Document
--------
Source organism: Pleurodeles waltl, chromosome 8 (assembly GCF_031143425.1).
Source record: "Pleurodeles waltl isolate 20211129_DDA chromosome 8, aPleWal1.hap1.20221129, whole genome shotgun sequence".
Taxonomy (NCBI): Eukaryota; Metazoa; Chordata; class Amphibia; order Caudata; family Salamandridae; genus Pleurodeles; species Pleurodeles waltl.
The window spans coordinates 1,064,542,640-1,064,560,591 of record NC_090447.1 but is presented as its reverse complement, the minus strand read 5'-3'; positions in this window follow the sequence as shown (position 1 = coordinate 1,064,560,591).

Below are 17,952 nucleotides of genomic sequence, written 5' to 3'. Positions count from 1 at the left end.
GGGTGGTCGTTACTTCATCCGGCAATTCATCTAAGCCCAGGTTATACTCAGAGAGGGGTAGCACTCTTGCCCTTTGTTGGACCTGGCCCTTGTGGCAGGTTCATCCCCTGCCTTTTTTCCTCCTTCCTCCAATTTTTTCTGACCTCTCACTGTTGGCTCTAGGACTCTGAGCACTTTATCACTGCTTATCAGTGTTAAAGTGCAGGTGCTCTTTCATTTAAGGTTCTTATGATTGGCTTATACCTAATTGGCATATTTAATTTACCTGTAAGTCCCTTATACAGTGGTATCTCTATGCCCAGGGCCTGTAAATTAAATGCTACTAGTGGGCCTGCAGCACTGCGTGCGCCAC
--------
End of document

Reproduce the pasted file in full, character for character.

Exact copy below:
Source organism: Pleurodeles waltl, chromosome 8 (assembly GCF_031143425.1).
Source record: "Pleurodeles waltl isolate 20211129_DDA chromosome 8, aPleWal1.hap1.20221129, whole genome shotgun sequence".
Taxonomy (NCBI): Eukaryota; Metazoa; Chordata; class Amphibia; order Caudata; family Salamandridae; genus Pleurodeles; species Pleurodeles waltl.
The window spans coordinates 1,064,542,640-1,064,560,591 of record NC_090447.1 but is presented as its reverse complement, the minus strand read 5'-3'; positions in this window follow the sequence as shown (position 1 = coordinate 1,064,560,591).

Below are 17,952 nucleotides of genomic sequence, written 5' to 3'. Positions count from 1 at the left end.
GGGTGGTCGTTACTTCATCCGGCAATTCATCTAAGCCCAGGTTATACTCAGAGAGGGGTAGCACTCTTGCCCTTTGTTGGACCTGGCCCTTGTGGCAGGTTCATCCCCTGCCTTTTTTCCTCCTTCCTCCAATTTTTTCTGACCTCTCACTGTTGGCTCTAGGACTCTGAGCACTTTATCACTGCTTATCAGTGTTAAAGTGCAGGTGCTCTTTCATTTAAGGTTCTTATGATTGGCTTATACCTAATTGGCATATTTAATTTACCTGTAAGTCCCTTATACAGTGGTATCTCTATGCCCAGGGCCTGTAAATTAAATGCTACTAGTGGGCCTGCAGCACTGCGTGCGCCAC